Thyme, scientifically known as Thymus vulgaris is a herb belonging to the mint family with more than four hundred sub species. We are familiar with its use as a kitchen spice for a variety of dishes but nothing more. Thyme has a range of use beyond spicing that is impressive. Infact, it was often used for embalming and incensing by the ancient Egyptians and the ancient Greeks respectively. It has also begun to gain so much attention as a result of its medicinal properties like its ability to treat high blood pressure and acne. Its flowers, leaves and oil is used to cure several ailments and can be used fresh or dried. When fresh, it is full of flavour and sold as sprigs in bunches. A single stem from the plant with flower clusters or leaves is contained in one sprig.
In the Mediterranean region and all of Europe generally, this powerful spice has gained so much popularity. We are most likely not familiar with any thing the spice has to offer, but then that’s what this article is for.
We will begin by taking a look at how important thyme was and has been in history in different cultures and traditions.
The History of Thyme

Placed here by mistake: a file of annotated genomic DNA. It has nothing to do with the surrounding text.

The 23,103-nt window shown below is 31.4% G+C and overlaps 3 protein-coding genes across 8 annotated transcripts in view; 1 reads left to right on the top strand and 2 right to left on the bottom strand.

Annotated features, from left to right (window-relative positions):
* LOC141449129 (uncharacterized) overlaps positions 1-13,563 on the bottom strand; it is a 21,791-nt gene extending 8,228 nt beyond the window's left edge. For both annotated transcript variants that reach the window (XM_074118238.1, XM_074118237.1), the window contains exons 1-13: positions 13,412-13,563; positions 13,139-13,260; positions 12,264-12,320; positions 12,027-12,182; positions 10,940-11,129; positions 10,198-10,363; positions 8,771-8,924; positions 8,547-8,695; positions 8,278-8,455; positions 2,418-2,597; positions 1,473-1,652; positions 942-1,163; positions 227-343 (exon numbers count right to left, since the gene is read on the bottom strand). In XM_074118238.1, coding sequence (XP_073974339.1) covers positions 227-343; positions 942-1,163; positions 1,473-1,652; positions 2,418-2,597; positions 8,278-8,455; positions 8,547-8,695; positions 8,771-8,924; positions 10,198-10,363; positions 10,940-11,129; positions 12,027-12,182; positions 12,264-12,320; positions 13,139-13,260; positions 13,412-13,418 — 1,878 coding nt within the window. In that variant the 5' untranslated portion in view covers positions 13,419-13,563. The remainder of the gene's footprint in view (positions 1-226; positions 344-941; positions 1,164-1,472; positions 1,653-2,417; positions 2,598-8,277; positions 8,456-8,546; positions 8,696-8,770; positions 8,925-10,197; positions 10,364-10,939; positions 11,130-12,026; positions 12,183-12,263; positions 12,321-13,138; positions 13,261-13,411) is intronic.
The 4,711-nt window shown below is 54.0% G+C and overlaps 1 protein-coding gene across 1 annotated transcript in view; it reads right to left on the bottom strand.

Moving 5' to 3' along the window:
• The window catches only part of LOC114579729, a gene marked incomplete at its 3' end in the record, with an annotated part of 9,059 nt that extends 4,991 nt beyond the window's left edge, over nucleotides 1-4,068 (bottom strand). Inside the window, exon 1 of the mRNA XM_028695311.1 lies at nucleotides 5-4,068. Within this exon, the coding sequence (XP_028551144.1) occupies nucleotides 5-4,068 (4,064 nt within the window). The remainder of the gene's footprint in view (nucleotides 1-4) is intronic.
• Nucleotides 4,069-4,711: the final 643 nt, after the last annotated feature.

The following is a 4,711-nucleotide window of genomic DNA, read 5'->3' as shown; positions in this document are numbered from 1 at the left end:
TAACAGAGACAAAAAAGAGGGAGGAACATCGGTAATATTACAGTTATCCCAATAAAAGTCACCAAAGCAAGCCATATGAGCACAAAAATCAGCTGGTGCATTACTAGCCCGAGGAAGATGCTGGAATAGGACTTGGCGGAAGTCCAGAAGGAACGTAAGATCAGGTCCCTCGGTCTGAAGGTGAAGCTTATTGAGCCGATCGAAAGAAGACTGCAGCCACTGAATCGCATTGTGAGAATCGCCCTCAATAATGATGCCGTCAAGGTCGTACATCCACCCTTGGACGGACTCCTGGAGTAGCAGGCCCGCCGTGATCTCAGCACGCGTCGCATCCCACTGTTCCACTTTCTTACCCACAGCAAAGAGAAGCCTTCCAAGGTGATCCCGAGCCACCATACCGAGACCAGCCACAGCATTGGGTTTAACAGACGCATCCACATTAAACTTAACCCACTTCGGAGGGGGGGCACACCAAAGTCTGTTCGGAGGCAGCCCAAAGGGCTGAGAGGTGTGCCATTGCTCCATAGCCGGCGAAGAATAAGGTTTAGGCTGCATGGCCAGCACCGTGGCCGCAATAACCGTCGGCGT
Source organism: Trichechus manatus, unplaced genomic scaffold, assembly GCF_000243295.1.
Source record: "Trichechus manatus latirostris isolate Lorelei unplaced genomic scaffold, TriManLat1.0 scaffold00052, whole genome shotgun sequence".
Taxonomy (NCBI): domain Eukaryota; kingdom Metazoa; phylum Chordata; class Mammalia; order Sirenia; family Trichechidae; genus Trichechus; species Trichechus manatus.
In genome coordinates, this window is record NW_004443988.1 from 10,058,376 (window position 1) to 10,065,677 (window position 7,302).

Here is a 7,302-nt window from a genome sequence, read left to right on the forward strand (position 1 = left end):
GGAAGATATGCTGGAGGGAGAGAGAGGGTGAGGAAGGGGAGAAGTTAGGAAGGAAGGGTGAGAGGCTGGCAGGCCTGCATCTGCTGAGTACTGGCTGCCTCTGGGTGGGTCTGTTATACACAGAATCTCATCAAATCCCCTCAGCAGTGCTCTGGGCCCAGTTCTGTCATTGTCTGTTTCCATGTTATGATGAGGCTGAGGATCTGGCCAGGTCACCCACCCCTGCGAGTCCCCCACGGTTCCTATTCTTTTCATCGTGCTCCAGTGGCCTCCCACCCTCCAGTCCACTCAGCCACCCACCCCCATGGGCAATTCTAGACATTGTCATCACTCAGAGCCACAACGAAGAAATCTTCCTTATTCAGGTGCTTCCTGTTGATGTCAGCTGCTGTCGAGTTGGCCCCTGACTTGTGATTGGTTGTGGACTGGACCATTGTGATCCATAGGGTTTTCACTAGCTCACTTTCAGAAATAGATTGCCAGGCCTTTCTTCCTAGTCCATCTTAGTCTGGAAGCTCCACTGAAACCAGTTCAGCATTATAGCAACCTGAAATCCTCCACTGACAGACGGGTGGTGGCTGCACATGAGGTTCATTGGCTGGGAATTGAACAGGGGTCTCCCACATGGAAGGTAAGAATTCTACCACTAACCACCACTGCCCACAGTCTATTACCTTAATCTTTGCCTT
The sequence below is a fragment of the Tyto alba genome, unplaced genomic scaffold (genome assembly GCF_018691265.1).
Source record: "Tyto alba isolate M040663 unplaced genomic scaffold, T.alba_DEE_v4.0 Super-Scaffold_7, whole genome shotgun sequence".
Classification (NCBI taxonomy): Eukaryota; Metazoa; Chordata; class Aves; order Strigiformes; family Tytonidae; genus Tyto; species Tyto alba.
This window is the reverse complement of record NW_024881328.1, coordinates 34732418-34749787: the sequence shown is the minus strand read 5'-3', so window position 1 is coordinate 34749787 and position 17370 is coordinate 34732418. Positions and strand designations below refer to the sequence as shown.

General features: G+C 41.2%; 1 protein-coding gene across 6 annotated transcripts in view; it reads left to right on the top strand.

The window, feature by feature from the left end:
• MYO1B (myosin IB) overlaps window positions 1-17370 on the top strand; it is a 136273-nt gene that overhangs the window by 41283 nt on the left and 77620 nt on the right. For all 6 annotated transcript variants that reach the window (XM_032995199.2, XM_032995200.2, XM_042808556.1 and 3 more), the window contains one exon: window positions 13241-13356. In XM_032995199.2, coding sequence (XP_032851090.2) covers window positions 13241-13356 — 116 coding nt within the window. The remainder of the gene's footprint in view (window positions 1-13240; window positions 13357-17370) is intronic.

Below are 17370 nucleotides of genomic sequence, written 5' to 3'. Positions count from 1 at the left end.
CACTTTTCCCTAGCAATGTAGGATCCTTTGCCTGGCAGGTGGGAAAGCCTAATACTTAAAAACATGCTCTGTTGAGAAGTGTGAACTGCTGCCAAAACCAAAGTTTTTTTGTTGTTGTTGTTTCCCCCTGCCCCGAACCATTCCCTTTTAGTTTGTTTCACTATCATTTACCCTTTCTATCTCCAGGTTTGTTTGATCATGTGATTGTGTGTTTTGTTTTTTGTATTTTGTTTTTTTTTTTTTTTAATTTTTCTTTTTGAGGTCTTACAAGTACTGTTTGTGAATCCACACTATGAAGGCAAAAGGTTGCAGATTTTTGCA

The use of thyme as an embalming ingredient goes way back to the ancient Egyptians. The ancient Greeks on the other hand used the spice as incense in their temples and bathed with it – it was believed that that the spice was a source of courage. It is not shocking then that it was named from “Thymus”, the Greek word for Courage. In Rome, it was popularly used in the purification of rooms. It was also added to alcoholic beverages and cheese for flavour. They also placed it in coffins at funerals by loved ones to assure that the dead passed to the next life. Both Scottish and Roman Highlanders revered thyme’s ability to strengthen, the knights even had sprigs of thyme embroidered on their tunics because of this strong belief in its strengthening abilities. The French and English folks believed it attracted fairies and that if food was cooked with it, little spirits would be seen. It was said that people were given thyme to cure their shyness or melancholy. In the 1340s when black death was all over Europe, thyme was used as protection by wearing posies of it. In 370 BC, The Father of Western Medicine, Hippocrates, often recommended the spice for respiratory conditions. In France, in the nineteenth century, it was used in the development of aromatic and classic Benedictine liqueur. This little spice meant so much to people back in the days, now it’s thyme to see how much it could mean to you!